Color Q&A: Emily Johnston, engineering manager – Color
Let’s start with your childhood. Were you a supergeek?
Basically, yes. I grew up in a suburb of Ottawa, the capital of Canada. It’s a big telecom hub, so outside of government, the second largest employer was various combinations of Bells. My dad and a lot of my friends’ dads were in tech — gender ratios were bad then, too. So people had computers in their houses a lot earlier. My high school computer science classes taught Java. It was just really ahead of the curve.
So you were always into computer science?
Yeah, I went to computer camp, I got a job in high school working for Cisco. By the time I got to college I’d been programming for a long time.
And you studied computer science in college?
I actually studied hard engineering, systems design engineering. I went to Waterloo, Canada’s leading technology university, and wound up doing as much civil engineering in an academic setting as I did computers.
Nope. I ran screaming from school as fast as I could. I don’t like school. I like work. I started at Google at 2007 — that year Waterloo actually beat out Stanford and Berkeley as Google’s highest intake school! — and wound up working there for eight years.
What were your roles at Google and then Pinterest?
At Google I was a software engineer and worked my way up to staff engineer, working on cool stuff like Google Web Search and Google Cloud. I was managing people for a couple years before I left.
At Pinterest I started as an individual contributor working the advertiser-facing product engineering team. But after a few months they needed a manager for a new team, and I said okay, I’ll do it.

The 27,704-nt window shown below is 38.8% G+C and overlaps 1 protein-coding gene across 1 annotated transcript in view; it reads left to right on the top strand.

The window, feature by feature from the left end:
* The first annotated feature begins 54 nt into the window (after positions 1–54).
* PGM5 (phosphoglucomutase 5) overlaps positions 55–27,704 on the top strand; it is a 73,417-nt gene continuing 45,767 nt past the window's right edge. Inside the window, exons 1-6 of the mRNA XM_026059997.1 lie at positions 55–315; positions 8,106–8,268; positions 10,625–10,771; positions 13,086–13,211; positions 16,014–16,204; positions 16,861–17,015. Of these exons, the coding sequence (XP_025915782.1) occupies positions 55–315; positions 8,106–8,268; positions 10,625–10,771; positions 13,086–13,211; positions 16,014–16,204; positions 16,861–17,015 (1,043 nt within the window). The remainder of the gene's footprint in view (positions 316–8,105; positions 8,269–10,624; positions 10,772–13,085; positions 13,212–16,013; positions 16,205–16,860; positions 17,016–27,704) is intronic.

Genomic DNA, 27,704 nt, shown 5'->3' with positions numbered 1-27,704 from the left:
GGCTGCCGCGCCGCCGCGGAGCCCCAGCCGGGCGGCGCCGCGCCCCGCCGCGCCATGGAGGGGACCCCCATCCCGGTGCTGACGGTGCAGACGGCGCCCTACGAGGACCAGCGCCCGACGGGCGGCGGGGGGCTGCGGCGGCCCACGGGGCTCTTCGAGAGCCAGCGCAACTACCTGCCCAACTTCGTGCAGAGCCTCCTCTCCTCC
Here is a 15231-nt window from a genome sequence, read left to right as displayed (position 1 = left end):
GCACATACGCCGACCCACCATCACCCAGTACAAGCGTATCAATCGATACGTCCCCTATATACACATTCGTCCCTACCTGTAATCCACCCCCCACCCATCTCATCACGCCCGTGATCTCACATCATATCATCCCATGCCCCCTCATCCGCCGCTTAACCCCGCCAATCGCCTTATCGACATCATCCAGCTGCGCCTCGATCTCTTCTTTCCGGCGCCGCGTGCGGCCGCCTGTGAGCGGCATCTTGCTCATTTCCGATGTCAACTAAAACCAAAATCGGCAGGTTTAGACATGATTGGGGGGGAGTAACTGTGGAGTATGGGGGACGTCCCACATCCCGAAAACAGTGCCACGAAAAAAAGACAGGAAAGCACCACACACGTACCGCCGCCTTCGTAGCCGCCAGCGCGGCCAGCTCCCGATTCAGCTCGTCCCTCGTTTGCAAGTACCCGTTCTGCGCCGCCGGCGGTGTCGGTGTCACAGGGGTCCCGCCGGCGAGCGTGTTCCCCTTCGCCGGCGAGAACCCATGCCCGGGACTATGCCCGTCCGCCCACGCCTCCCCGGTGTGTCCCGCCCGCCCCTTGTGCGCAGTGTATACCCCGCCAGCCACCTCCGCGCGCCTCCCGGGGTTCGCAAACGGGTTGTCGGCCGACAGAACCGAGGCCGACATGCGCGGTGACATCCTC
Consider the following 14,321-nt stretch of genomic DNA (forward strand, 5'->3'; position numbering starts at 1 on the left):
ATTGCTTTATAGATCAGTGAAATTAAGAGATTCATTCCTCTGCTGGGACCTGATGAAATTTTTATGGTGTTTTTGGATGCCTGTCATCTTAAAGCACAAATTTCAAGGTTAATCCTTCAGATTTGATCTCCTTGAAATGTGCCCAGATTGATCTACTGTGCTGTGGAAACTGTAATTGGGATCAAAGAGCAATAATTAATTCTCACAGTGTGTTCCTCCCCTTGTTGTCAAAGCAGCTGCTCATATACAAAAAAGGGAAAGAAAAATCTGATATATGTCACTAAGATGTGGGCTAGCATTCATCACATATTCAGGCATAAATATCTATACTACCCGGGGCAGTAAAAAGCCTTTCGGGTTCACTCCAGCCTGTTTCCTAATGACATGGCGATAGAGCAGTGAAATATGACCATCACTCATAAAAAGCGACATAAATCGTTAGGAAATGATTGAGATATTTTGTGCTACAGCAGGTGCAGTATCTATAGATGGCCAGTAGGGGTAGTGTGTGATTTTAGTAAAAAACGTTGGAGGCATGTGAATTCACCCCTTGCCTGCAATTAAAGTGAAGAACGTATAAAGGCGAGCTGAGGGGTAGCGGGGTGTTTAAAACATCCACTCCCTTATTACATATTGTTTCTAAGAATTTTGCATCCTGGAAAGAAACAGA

Which led to your job at Color?
Yes, my role here definitely follows from that earlier experience. I’m the manager for Color’s product engineering teams: the people who build the experience that our clients have when they view their results on color.com.
One of the notable components of product engineering is that it’s inter-disciplinary by nature. Understanding what users need and then building it involves close collaboration with design and product management. It’s an interesting mishmash. It’s really where technical and psychological stuff collide in interesting ways.
And how would you describe your role in that ongoing project?
It really depends on the team. This summer we’ll have a lot of new grads coming in. So I’ll spend a lot of time mentoring, sharing work stories, and ensuring that we have a collaborative working environment. Are they working on the right things? Are they getting recognition? Are they in an area of the product that they feel passionate about? Are they working too much? Are they not getting enough work? Are they doing too much of the same work?
In a broader sense, I try to keep a long view perspective, to help us make the right decisions in preparation for where we’re going to be rather than just solving the problems that are immediately in front of us. Problems can be deceptively simple. The real challenge is the maintenance going forward.
How do you feel about the place of women in tech today? Is rectifying those imbalances a priority of yours as a leader?
It annoys me when people are like, let’s check some box that we have a certain number of women. Like: “Our team has 20% women and 10% URM — no problems here!” I’m trying to attack the problem at a more base level. I think my responsibility is to create the culture that I want to work in. I think most people, regardless of demographics, want to work at a place where they’re accepted, growing and having a good time in a responsible way. That’s what I do, and so far it has attracted and retained a pretty diverse crowd.